Cleanup helper script to destroy old ZFS snapshots

August 6th, 2021 by Philip Iezzi 4 min read
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For years now, I am using this little helper script written in Python, which solves a very basic task: Destroy legacy ZFS snapshots. We all know ZFS snapshots are so lightweight and we tend to create so many snapshots, either manually (e.g. before a major system upgrade) or automated (e.g. by our replication or backup jobs). It can somtimes be cumbersome to destroy legacy ZFS snapshots that are no longer needed.

So, here comes help with which you could deploy to /usr/local/sbin to have that handy script ready. I know, this is like a really small snipped I could just post to Github Gist (ok, here you go: onlime/ or Pastebin, but I think it still deserves a full blown blog post.

Below script supports the following options:

$ -h
usage: [-h] [--prefix PREFIX] [--exclude EXCLUDE]
                                [--dataset DATASET] [--destroy]

positional arguments:
  age                List snapshots that are older than age (hours).

optional arguments:
  -h, --help         show this help message and exit
  --prefix PREFIX    Only list snapshot with this prefix.
  --exclude EXCLUDE  Exclude snapshots that contain this string.
  --dataset DATASET  Limit to a specific dataset.
  --destroy          Destroy snapshots that are older than age.

So, basic use would be (run this as root):

# list all snapshots that are older than 48hrs
$ 48
# destroy them for good
$ 48 --destroy

By default, the script does a dry-run, only listing snapshots it is going to destroy. It will only actually destroy them, if you explicitely use the --destroy argument. For your safety, and your daughter's.

You could further limit the lookup of snapshots by the following:

Remember to always run this script without --destroy first to verify the snapshots which are going to be deleted.

Here you go, / Gist onlime/
#!/usr/bin/env python3
Helper script to remove old ZFS snapshots
Copyright (c) Onlime GmbH,
import argparse
from re import compile
from datetime import datetime, timedelta
from subprocess import check_output
import sys

def list_snapshots(age: int, prefix: str = None, exclude: str = None, dataset: str = None, destroy: bool = False):
    # List all snapshot names of a dataset sorted by creation date; sample command:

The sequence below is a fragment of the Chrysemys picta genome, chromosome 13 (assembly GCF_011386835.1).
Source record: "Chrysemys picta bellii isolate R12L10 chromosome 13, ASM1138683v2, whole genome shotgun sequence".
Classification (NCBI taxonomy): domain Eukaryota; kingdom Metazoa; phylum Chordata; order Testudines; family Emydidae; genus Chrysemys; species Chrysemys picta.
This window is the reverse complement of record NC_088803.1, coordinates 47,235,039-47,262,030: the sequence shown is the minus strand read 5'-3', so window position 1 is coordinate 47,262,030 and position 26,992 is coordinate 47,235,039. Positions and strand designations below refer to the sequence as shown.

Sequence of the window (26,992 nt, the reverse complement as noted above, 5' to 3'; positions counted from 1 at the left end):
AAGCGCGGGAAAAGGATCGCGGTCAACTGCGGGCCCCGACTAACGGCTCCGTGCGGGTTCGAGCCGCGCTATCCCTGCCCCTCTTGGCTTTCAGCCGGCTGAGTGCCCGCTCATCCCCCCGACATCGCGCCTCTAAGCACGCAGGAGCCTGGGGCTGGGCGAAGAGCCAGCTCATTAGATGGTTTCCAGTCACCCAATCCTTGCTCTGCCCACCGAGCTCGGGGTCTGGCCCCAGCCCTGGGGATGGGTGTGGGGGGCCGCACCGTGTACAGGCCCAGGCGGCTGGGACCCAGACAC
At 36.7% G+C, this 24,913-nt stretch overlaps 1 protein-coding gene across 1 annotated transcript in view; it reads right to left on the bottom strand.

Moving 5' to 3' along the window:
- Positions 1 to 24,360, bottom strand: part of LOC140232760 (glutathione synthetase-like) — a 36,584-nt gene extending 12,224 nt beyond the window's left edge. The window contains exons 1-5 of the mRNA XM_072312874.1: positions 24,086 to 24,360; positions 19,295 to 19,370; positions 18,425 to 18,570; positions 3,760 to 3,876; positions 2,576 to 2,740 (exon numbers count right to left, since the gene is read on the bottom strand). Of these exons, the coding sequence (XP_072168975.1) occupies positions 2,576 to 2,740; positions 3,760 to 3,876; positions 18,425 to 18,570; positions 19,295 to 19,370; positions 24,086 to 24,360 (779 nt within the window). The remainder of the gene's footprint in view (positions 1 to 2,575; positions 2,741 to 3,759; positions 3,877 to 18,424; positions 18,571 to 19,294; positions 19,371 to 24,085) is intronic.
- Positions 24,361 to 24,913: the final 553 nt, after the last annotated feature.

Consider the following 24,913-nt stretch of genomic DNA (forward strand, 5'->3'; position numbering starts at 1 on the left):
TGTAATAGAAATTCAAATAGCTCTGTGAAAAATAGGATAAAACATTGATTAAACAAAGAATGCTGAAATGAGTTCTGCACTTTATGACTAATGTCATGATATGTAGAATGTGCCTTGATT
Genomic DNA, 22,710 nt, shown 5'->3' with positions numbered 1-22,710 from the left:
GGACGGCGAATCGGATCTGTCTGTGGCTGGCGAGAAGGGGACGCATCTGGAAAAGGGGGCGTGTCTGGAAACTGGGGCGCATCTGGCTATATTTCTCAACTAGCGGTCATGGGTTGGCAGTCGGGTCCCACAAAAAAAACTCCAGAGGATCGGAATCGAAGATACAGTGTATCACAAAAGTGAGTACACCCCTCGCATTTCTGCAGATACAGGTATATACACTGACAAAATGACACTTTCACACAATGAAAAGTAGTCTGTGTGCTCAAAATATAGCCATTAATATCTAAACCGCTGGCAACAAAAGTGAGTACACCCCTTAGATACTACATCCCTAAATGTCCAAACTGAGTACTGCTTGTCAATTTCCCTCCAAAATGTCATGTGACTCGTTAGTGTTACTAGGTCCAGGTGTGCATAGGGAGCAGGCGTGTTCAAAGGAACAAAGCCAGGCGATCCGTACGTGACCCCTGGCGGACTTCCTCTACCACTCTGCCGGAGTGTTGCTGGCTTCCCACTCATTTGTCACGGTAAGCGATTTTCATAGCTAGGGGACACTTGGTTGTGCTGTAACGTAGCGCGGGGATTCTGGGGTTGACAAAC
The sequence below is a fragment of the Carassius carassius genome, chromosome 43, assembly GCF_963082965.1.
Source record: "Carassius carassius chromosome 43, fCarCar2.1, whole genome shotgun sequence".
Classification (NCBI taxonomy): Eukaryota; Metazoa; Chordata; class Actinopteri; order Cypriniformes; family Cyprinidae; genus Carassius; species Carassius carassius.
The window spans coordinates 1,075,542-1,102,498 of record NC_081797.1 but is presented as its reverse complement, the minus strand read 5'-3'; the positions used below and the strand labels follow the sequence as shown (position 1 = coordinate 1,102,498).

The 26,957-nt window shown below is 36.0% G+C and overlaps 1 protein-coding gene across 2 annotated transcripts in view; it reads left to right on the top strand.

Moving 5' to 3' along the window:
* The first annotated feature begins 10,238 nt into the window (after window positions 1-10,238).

# $ zfs list -H -t snapshot -o name,creation -s creation [<dataset>]
    cmd = ['zfs', 'list', '-H', '-t', 'snapshot', '-o', 'name,creation', '-s', 'creation']
    if dataset:
    snap_list = check_output(cmd).decode(sys.stdout.encoding)
    snap_lines = snap_list.splitlines()
    # reverse sort order (`zfs list` only supports asc sort order), newest snapshots on top

    for line in snap_lines:
        snapshot, creation = line.split('\t')
        if prefix and '@{}'.format(prefix) not in snapshot:
        if exclude and exclude in snapshot:
        snap_date = datetime.strptime(creation, '%a %b %d %H:%M %Y')
        if snap_date <
            print('{}{} {}'.format(
                'DESTROYING ' if destroy else '',
                snap_date.strftime('%Y-%m-%d %H:%M'), 
            if destroy:
                check_output(['zfs', 'destroy', snapshot])

if __name__ == "__main__": # Only use the argument parsing if the script was called as script and not imported
    # argument parsing
    parser = argparse.ArgumentParser()
    parser.add_argument("age", type=int, help="List snapshots that are older than age (hours).")
    parser.add_argument("--prefix", help="Only list snapshot with this prefix.")
    parser.add_argument("--exclude", help="Exclude snapshots that contain this string.")
    parser.add_argument("--dataset", help="Limit to a specific dataset.")
    parser.add_argument("--destroy", action='store_true', help="Destroy snapshots that are older than age.")
    args = parser.parse_args()

    list_snapshots(args.age, args.prefix, args.exclude, args.dataset, args.destroy)

some final thoughts...

Besides, Onlime GmbH webhosting services run 100% on Debian Linux, mostly in LXC containers on Proxmox VE (PVE). If you don't know PVE yet - I can just strongly recommend it. They offer stunning support for OpenZFS - formerly known as ZFS-on-Linux, which lately runs super robust (which was definitely not the case 4-5 yrs ago!). So really, if you're not into ZFS yet, look into it. It is so much more than just another file system. Enough promo for today. Cheers!